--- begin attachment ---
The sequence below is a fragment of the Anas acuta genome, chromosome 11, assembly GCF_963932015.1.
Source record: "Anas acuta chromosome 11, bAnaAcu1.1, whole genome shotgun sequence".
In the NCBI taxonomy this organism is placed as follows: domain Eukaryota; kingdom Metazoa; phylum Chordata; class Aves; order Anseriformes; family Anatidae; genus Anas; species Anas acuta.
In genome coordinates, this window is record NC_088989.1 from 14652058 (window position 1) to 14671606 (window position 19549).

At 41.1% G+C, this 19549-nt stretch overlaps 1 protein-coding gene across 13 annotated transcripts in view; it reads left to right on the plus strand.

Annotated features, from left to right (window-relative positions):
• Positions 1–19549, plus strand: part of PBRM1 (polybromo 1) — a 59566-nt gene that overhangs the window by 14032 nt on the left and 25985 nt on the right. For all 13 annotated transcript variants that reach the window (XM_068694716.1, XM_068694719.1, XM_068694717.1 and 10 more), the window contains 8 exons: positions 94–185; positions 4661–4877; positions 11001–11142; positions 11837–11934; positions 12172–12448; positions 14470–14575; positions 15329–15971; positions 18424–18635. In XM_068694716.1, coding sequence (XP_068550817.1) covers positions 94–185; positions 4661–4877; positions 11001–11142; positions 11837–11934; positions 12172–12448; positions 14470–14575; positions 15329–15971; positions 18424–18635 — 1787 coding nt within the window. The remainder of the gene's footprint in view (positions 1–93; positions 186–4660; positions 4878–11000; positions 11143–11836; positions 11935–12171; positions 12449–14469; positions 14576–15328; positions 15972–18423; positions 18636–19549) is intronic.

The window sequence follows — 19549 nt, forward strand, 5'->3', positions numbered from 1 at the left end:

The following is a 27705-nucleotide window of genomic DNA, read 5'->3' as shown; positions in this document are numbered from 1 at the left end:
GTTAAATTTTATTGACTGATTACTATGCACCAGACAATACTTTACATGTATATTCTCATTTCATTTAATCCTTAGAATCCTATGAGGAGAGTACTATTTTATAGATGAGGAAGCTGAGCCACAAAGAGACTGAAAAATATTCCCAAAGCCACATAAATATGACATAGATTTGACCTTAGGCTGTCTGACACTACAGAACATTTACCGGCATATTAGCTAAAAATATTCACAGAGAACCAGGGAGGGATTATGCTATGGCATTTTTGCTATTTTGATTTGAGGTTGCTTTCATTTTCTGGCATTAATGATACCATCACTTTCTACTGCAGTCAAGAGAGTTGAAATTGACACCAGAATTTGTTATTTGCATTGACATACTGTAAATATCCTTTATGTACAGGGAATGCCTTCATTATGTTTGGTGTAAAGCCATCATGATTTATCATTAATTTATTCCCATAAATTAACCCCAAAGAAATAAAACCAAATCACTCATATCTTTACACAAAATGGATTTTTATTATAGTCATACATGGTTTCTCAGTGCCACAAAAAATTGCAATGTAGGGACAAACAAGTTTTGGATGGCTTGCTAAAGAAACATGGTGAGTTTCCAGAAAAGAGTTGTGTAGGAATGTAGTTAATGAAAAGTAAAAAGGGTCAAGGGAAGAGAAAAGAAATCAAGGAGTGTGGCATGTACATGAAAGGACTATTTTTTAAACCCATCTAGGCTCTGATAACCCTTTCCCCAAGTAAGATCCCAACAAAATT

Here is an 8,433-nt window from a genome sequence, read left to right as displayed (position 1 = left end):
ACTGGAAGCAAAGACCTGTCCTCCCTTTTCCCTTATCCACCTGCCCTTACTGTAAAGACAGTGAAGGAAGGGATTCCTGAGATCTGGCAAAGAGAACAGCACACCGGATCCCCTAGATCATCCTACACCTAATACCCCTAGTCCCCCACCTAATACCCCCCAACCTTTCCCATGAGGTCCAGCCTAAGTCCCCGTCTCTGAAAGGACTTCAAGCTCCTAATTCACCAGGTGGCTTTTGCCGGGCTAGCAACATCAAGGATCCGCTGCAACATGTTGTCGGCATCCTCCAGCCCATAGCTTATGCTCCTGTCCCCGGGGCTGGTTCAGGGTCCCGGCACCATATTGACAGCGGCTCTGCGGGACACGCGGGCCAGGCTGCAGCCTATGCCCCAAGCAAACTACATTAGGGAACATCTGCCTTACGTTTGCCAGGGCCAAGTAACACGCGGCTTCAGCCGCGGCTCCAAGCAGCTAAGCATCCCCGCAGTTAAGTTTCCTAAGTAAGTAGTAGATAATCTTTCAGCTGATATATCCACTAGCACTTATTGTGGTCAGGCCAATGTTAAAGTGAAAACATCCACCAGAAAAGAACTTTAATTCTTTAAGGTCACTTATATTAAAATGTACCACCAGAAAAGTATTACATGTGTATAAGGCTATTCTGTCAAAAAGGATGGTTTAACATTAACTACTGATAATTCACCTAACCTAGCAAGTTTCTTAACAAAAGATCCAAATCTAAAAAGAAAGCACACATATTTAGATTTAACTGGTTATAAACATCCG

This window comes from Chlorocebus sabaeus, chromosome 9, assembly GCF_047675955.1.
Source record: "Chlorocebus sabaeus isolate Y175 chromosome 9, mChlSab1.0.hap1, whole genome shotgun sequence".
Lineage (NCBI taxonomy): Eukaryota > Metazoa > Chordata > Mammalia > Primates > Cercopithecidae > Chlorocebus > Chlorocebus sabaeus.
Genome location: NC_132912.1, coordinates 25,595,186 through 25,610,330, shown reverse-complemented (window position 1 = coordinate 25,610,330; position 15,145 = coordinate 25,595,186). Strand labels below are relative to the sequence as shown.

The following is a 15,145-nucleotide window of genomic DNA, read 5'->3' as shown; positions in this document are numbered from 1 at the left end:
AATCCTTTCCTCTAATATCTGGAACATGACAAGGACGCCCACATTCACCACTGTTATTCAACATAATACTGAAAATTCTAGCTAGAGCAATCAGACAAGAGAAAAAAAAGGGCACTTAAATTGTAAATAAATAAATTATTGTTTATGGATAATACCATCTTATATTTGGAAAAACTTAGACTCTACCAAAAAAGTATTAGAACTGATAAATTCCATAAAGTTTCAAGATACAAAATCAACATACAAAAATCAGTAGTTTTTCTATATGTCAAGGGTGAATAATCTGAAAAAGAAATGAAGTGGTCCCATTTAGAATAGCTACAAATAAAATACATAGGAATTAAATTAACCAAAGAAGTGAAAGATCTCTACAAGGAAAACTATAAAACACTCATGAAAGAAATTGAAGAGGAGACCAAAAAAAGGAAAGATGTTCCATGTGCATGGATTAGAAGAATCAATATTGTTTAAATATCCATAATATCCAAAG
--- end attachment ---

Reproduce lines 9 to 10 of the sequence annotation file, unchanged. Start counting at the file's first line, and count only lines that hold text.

The following is a 27705-nucleotide window of genomic DNA, read 5'->3' as shown; positions in this document are numbered from 1 at the left end:
GTTAAATTTTATTGACTGATTACTATGCACCAGACAATACTTTACATGTATATTCTCATTTCATTTAATCCTTAGAATCCTATGAGGAGAGTACTATTTTATAGATGAGGAAGCTGAGCCACAAAGAGACTGAAAAATATTCCCAAAGCCACATAAATATGACATAGATTTGACCTTAGGCTGTCTGACACTACAGAACATTTACCGGCATATTAGCTAAAAATATTCACAGAGAACCAGGGAGGGATTATGCTATGGCATTTTTGCTATTTTGATTTGAGGTTGCTTTCATTTTCTGGCATTAATGATACCATCACTTTCTACTGCAGTCAAGAGAGTTGAAATTGACACCAGAATTTGTTATTTGCATTGACATACTGTAAATATCCTTTATGTACAGGGAATGCCTTCATTATGTTTGGTGTAAAGCCATCATGATTTATCATTAATTTATTCCCATAAATTAACCCCAAAGAAATAAAACCAAATCACTCATATCTTTACACAAAATGGATTTTTATTATAGTCATACATGGTTTCTCAGTGCCACAAAAAATTGCAATGTAGGGACAAACAAGTTTTGGATGGCTTGCTAAAGAAACATGGTGAGTTTCCAGAAAAGAGTTGTGTAGGAATGTAGTTAATGAAAAGTAAAAAGGGTCAAGGGAAGAGAAAAGAAATCAAGGAGTGTGGCATGTACATGAAAGGACTATTTTTTAAACCCATCTAGGCTCTGATAACCCTTTCCCCAAGTAAGATCCCAACAAAATT